With the Republican Party in the Arkansas legislative majority, intraparty squabbles now have higher stakes, not to mention opportunities for outsiders.
A good example happened last week.
Sen. Jeremy Hutchinson, a legislative veteran, filed a constitutional amendment on tort reform. It is aimed at addressing an Arkansas Supreme Court ruling that invalidated an overly restrictive statute about who could be an expert witness in a medical malpractice case.
Ho hum. A Republican with lots of Republican co-sponsors in the House and Senate offers a defense-friendly tort reform measure, which also would allow damages for frivolous lawsuits.
But wait. Hutchinson lined up liberal Democratic lights such as Sens. David Johnson and Joyce Elliott and Rep. Greg Leding as sponsors along with Republican conservatives like Jon Woods and Denny Altes.
It was a crafty move by Hutchinson, who's been associated in legal practice with David Goodson, the political powerhouse trial lawyer from Texarkana (and husband of Supreme Court Justice Courtney Goodson). He took an idea to the Arkansas Trial Lawyers Association, which espouses the interests of plaintiff lawyers. Tort reform was coming. Every business lobby wants it. The legislature is majority Republican. Was there a way to make the certain dose of medicine go down more easily?
Hutchinson's idea was to enshrine new tort rules in the Constitution. This puts them out of reach of the legislature. The rules he's proposed are modeled on tort reform legislation adopted in Republican-majority Tennessee. They are not liberal. But they provide a little more time to perfect a medical malpractice cases and a tiny bit of leeway on qualifying an expert medical witness.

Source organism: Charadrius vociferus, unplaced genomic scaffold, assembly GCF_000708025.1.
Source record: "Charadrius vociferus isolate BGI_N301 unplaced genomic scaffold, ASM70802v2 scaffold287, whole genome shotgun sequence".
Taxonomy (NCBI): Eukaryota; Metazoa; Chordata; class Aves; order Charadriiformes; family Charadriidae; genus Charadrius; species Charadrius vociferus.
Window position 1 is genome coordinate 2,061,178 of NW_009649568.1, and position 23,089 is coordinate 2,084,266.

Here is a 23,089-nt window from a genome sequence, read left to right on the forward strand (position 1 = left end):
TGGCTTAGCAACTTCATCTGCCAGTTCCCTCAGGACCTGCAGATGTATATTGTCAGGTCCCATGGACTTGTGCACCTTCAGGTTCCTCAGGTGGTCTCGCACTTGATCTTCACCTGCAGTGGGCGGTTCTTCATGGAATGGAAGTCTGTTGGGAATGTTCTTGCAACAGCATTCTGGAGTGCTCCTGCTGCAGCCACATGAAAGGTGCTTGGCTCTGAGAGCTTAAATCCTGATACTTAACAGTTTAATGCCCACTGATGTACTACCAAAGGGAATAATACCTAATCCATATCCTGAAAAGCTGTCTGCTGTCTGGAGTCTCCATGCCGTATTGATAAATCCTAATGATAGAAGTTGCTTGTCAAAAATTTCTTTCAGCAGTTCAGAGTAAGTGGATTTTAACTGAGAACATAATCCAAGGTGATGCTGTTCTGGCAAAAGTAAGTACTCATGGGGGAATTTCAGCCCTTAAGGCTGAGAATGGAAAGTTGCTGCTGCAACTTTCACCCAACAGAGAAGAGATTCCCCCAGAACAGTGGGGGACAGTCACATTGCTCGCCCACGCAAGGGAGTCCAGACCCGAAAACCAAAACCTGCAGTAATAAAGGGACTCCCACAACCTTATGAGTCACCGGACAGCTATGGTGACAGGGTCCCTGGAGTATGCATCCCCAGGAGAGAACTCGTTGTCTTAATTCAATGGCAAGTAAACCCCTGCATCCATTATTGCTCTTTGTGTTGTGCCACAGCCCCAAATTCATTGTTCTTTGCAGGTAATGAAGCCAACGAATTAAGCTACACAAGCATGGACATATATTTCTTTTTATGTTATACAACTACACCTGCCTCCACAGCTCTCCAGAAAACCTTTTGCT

Most of all, the amendment sidesteps a worse alternative. The business lobby — led by the Arkansas State Chamber of Commerce, Tyson Foods and the Walton family — will back a proposal to be sponsored by Sen. Eddie Joe Williams. It was still cooking last week in the Friday Law Firm. But a circulating draft indicated, along with some workers compensation changes, the proposal would strip the Arkansas Supreme Court of its constitutional authority to set procedural rules in tort cases. It would hand that power to the legislature.
Legislative control is a corporate lobbyist full-employment act. Faced with a potentially ruinous lawsuit, a company could hire lobbyists to win a legislative rule change to cripple or kill the lawsuit. Think of how quickly, for example, potential damages could mount in a class action suit for farmers with food crops polluted by a chemical in fertilizer provided by chicken waste.
The trial lawyers decided to go with Hutchinson against a far worse fate. They have helped assemble a broad coalition to outnumber the business lobby but also to guard against a weakening of Hutchinson's proposal.
Eddie Joe Williams admits he was "surprised" by Hutchinson turning up first with a proposal backed by a number of Republicans. Williams, the Republican leader in the Senate, thought that would be his prerogative. He insists reports of harsh words with Hutchinson last week are inaccurate. "I'm a gentleman," he said.
Williams is also reportedly thinking, as many Republicans in the Senate seem to be, of seeking a higher office in 2014, say lieutenant governor. The business lobby could be a powerful financial helper.
The business lobby's diversity — from doctors to retailers to poultry producers to industrialists — means it has a variety of specific wants beyond the general goal of tort reform. That might be why it's taken them longer to get their proposal in order. It's certainly why they prefer to have all those varied interests in the legislature's hands, rather than those of the Arkansas Supreme Court.
Of course, if this session goes wrong for the business lobby on tort reform (and even if they get their preferred amendment to the ballot, it could be beaten), there are always Supreme Court elections to correct any problems at the source. Business interests have enough money for that, too.